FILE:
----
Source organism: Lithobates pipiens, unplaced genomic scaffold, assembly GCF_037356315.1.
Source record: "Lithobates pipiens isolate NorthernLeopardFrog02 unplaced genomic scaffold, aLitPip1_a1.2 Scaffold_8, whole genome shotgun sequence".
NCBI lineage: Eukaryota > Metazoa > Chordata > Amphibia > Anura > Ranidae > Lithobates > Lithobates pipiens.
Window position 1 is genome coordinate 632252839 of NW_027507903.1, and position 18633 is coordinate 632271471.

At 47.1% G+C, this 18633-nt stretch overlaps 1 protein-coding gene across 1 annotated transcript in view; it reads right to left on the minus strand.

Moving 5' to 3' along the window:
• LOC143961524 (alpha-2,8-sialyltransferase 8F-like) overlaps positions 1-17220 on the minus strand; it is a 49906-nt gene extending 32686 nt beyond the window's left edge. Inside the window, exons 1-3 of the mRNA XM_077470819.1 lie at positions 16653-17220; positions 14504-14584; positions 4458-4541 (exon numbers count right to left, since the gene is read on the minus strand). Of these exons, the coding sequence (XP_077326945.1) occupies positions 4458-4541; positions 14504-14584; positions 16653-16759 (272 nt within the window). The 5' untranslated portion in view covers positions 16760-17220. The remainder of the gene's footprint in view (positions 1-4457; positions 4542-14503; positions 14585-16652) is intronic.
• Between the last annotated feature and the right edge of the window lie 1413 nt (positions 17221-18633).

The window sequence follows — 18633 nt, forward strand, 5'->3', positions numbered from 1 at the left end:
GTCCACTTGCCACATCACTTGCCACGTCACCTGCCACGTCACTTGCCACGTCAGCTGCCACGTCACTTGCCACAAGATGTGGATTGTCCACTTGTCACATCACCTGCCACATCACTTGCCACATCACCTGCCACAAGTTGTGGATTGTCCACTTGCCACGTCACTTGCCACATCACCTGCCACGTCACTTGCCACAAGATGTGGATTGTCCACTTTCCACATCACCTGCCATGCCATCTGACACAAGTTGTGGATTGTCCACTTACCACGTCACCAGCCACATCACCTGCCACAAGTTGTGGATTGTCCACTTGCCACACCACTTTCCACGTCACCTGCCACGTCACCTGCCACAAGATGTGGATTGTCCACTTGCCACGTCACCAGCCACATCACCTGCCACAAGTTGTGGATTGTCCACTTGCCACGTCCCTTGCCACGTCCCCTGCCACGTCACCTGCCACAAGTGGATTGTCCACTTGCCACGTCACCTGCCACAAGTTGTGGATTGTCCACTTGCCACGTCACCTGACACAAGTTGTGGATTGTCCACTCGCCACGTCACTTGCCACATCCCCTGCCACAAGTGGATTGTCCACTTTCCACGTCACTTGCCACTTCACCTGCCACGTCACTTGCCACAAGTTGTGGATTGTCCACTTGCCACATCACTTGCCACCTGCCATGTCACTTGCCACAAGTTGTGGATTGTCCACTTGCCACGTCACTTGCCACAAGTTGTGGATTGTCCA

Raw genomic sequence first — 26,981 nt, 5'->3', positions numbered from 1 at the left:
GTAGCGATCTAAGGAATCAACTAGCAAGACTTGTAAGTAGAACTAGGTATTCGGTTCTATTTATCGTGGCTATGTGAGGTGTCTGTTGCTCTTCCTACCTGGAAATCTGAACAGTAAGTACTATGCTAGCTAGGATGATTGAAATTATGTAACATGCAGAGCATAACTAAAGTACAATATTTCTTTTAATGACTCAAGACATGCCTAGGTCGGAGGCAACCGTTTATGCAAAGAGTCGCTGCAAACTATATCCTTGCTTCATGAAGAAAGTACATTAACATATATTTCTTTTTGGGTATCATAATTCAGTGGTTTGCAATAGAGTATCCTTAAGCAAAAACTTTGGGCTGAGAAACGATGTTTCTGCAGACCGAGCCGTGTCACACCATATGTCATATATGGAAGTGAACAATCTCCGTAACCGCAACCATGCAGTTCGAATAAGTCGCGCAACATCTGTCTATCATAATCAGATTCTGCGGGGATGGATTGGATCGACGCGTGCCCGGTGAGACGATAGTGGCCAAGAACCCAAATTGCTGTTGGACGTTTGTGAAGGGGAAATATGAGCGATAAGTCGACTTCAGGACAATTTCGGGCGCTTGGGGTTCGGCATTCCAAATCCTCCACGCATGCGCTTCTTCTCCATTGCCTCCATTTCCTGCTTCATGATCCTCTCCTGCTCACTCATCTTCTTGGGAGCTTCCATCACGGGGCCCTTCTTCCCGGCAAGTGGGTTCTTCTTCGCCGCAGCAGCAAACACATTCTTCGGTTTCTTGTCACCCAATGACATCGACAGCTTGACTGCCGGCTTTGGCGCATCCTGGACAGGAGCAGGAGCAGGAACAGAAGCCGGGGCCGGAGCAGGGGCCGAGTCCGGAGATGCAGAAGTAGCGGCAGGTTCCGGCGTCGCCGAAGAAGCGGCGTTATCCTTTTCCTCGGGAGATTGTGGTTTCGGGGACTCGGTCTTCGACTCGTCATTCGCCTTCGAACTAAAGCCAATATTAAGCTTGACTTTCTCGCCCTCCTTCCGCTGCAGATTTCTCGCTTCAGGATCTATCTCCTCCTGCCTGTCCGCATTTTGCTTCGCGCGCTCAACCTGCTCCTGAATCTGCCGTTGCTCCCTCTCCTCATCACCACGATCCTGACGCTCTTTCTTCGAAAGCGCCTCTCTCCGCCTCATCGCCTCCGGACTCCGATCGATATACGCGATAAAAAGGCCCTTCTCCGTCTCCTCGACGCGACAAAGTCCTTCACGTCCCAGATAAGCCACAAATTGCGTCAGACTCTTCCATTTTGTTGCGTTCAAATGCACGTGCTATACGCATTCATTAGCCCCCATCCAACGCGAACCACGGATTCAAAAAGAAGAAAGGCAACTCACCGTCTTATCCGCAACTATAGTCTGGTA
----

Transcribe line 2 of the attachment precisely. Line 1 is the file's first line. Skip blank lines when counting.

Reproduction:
Source record: "Lithobates pipiens isolate NorthernLeopardFrog02 unplaced genomic scaffold, aLitPip1_a1.2 Scaffold_8, whole genome shotgun sequence".